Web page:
1 Kinney County Clerk’s Office Deed Records, Book A, pages 477-478; Val Verde County Clerk’s Office Deed Records Vol. 4, pages 571; Vol. 31, pages 260+. This second source recounts a chain of ownership, but there is a loose end. Volume 22, pages 210+ and Volume 31, pages 368+ are deed and vender lien from Pacifico Serifini to W.K. Shipman, J.D. Shipman, and O.L. Shipman in 1910 for a property that appears to be the very same property. Volume 23, pages 237+ shows W.K. assuming payment responsibility for the other Shipmans. I have not found a Serifini acquisition of the property. The Volume 31 source is less of a sale and more of a quit-claim deed indicating that the Griner family has no interest in the property in light of the fact that “doubt has arisen as to exact location in said Block 3” this property existed. Without a survey on hand to decode the jargon and boundary notes, I will not pursue this. None of these deeds note the existence of the building even though it existed as early as 1900.
2 VVC Clerk’s Office Deed Records Vol. 31, pages 369+. Another branch of Del Rio’s Qualia is more famous, owning and operating the Val Verde Winery, which was awarded a THC subject marker in 1971.
3 Deed Records Vol. 48, pages 324+, Vol. 54, pages 275+.
4 The 1905 Sanborn map labels the building as something that looks like “Repository.”
5 “The Model Bakery,” Val Verde County Herald, [1912], no page number. The newspaper’s exact date is lost, but the publication includes candidate announcements for a set of local governing offices. The County Commissioner Court Minutes Vol. 3, pages 127-128 (Order 6431) shows the winners from the four races noted on a different page of the paper.
6 Jimmie Wayne Rand, “Del Rio, Texas Through the Eyes of Chris Qualia,” Term Paper for Prof. Clifford Casey, Spring 1964, Clifford Casey Collection, Archives of the Big Bend, Sul Ross University, Alpine, Texas.
7 Ruel McDaniel, “Pastries In the Small Town Bake Shops,” no publication, [March 1936] (collection of Shirley Qualia).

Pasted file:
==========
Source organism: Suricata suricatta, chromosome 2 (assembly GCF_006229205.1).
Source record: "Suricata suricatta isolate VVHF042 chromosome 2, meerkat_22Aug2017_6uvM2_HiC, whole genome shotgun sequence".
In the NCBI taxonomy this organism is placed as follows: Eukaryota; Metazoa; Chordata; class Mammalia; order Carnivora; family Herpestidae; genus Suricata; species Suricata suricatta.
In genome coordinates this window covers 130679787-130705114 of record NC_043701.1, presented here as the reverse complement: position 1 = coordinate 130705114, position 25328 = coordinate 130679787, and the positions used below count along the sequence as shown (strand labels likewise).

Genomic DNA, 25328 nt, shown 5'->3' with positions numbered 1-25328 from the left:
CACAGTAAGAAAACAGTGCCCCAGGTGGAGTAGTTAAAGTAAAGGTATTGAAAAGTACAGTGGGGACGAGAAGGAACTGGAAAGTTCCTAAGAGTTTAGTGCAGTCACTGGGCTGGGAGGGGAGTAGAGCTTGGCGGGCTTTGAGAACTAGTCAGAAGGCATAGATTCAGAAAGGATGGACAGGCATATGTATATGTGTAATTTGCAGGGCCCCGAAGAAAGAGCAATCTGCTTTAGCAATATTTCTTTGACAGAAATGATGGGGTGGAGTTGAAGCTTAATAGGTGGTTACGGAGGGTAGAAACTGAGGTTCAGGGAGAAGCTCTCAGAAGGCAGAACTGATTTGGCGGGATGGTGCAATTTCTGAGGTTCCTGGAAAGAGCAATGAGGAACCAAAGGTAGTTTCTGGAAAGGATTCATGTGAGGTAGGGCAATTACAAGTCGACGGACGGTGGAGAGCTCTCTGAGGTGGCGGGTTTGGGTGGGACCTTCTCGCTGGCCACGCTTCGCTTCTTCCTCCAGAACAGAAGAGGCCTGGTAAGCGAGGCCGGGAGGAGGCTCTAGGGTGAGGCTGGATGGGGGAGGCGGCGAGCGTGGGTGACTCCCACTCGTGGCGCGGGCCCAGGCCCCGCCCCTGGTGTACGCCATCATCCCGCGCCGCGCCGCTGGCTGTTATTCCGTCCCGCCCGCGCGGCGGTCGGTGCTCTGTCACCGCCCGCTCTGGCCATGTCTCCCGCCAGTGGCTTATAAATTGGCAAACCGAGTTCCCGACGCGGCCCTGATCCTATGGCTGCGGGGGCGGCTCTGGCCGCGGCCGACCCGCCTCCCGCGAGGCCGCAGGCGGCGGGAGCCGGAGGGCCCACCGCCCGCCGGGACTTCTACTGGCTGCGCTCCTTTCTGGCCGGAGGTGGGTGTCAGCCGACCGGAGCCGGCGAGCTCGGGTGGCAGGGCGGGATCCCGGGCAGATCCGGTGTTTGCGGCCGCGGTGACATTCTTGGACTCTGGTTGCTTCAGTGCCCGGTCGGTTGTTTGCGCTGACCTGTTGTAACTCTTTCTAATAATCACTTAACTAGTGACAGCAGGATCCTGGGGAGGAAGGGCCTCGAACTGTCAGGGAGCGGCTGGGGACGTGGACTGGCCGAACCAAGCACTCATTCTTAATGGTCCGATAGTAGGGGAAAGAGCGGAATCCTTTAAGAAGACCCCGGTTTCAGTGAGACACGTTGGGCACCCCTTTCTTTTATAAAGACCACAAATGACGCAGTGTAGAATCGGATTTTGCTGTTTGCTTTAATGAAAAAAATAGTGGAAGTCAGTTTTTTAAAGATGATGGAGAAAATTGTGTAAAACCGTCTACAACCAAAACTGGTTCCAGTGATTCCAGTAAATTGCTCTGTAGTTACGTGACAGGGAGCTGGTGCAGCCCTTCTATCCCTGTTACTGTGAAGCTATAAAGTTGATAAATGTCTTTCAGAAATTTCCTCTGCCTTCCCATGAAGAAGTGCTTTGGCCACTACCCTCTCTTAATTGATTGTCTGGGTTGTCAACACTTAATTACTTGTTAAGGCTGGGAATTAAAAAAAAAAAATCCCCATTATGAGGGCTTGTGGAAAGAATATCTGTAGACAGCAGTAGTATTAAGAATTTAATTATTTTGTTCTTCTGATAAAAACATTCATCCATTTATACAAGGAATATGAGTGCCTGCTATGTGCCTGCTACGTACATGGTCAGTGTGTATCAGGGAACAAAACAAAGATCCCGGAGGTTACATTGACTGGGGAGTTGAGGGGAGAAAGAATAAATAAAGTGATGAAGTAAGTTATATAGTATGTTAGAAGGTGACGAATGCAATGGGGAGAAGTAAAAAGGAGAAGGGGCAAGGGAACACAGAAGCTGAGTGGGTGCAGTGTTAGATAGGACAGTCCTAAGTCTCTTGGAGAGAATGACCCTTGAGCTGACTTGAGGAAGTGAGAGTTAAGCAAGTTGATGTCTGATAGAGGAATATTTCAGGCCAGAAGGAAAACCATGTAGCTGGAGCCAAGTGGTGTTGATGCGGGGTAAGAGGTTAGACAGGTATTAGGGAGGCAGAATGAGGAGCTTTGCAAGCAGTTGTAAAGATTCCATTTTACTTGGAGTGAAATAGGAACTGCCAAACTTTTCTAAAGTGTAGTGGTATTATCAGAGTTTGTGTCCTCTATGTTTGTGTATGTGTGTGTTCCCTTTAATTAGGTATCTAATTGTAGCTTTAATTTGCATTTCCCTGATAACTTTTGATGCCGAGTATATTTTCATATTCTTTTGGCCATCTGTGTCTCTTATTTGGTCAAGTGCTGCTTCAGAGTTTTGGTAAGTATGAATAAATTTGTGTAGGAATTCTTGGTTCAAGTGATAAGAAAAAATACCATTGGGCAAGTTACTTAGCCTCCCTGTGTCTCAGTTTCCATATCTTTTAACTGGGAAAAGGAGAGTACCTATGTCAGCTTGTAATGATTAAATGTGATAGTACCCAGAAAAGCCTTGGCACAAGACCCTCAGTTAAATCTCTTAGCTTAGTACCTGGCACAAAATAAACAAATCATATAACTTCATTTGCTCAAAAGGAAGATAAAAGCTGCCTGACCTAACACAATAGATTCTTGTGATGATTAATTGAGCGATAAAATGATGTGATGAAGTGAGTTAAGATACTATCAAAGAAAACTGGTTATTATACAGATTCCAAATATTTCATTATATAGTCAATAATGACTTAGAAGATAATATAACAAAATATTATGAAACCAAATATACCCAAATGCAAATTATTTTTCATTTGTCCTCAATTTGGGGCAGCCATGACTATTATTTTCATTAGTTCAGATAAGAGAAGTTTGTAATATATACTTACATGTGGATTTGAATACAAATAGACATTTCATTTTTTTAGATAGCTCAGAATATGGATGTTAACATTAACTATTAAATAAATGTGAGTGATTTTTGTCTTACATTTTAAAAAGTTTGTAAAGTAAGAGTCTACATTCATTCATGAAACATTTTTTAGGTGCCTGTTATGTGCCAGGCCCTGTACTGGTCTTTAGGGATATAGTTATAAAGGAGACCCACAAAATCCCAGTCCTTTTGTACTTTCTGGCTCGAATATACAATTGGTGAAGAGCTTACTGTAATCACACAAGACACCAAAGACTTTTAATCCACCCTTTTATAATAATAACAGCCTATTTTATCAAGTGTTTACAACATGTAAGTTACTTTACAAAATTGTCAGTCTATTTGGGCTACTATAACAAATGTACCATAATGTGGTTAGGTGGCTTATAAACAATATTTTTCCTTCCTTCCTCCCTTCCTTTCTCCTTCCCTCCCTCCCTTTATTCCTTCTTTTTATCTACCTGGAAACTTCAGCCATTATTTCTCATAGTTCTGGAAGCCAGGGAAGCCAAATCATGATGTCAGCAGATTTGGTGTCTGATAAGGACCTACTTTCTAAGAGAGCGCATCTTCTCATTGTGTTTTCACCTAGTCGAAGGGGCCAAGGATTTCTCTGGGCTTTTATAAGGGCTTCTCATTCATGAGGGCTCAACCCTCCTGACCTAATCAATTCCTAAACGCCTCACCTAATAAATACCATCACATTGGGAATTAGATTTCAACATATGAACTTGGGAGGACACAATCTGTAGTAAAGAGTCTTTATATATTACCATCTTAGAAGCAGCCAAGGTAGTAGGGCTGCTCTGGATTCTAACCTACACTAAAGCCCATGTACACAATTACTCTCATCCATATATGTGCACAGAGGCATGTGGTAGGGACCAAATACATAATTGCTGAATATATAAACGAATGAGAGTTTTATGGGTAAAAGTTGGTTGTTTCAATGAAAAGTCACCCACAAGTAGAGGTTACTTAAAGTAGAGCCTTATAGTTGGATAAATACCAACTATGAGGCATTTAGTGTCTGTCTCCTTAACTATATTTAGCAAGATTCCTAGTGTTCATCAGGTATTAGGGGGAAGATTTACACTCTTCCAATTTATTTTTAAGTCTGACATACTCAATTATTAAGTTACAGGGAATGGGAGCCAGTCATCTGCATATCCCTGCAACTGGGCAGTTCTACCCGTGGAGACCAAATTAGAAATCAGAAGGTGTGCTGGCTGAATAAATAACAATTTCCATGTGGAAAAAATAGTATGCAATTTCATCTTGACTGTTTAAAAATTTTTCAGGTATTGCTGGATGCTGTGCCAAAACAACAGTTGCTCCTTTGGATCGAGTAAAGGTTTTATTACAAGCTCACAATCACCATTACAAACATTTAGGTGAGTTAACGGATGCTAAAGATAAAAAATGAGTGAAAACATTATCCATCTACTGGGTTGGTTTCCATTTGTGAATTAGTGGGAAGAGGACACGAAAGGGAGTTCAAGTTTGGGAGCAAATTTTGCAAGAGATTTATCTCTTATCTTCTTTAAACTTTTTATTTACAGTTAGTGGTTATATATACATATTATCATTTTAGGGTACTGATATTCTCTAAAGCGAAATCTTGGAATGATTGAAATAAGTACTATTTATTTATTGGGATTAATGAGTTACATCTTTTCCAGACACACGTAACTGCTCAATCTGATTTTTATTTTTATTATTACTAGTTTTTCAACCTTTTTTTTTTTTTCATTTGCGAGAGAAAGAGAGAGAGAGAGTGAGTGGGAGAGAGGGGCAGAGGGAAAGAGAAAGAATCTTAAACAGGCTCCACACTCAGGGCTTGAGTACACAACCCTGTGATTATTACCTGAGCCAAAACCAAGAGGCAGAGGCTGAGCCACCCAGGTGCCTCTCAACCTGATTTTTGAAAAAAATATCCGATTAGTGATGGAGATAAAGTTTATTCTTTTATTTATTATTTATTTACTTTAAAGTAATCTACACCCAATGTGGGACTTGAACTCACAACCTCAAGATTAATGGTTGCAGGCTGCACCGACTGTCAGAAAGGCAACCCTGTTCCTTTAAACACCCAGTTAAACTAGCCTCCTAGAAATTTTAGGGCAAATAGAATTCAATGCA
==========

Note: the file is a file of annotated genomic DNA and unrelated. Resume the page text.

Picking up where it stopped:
8 Hernan C. Schunenke Map (whose own home appears on the 1000 block of South Main and shoe shop on the 700 block). The map shows the Post Office in a pre-1912 location.
9 Jimmie Wayne Rand, “Del Rio, Texas Through the Eyes of Chris Qualia,” Term Paper for Prof. Clifford Casey, Spring 1964, Clifford Casey Collection, Archives of the Big Bend, Sul Ross University, Alpine, Texas.
10 Val Verde County Historical Commission, Historical Survey, 1976.
11 Joe Rembla to Isela Hernandez, communication August 2003. Rembla is a grandson of Pacifico Serifini, who hired the contractor to build the structure. The Cassinelli and Taini construction partnership started about this time. See THC files for markers for “Cassinelli Gin House” and “John Taini.” 12 Sanborn Fire Insurance maps 1900, 1905, 1909, 1917, 1924, 1930.
13 Ruel McDaniel, “Pastries In the Small Town Bake Shops,” no publication, [March 1936] (collection of Shirley Qualia); John Garoni to Doug Braudaway, email dated August 22, 2003.
14 Val Verde County Clerk’s Office Deed Records Vol. 98, pages 69+; Vol. 98, pages 71+; Record of Bills of Sale Vol. 3, pages 262-263. 15 Kriss-Kross Directory, 1936; City Directories, 1933-4, 1938-9, 1948-9, 1951-2, 1959-1978, 1987; GTC Telephone Directories 1984, 1985; Mayor Dora Alcala to D.B., interview, June 2, 2003.
16 Mayor Dora Alcala to D.B., interview, June 2, 2003.
17 Deed Records Vol. 247, page 1; Vol. 256, pages 379+.
18 Katie Debo Fairbank, “Seeger’s Bakery to close Jan. 31,” Del Rio News-Herald, no date, no page (clipping from Shirley Qualia).
19 H. Muenzenberger, 1900, privately published; Sanborn Fire Insurance Maps 1900, 1905, 1909, 1917.
20 Katie Debo Fairbank, “Seeger’s Bakery to close Jan. 31, 1985,” Del Rio News-Herald, no date, no page.
21 See “Val Verde Winery,” Texas Historical Commission, historical marker application.
22 Shirley Qualia, letter to DB, October 31, 2003; “John Qualia Dies,” Del Rio News-Herald, December 20, 1973, page 1A. Incidentally, the sibling relationship would make Shirley Chris’ grand-niece, not his niece as written on page three.
23 Lawrence Seeger, letter to DB, November 7, 2003. The letter says San Felipe Creek ran through the farm but that the farm was on Loop Road. It cannot be in both places. The letter also says the Seeger farm neighbored Chris Qualia’s farm which would put it on Loop Road where the farms are irrigated and the streets are named for the Italians. Loop Road is now Qualia Drive.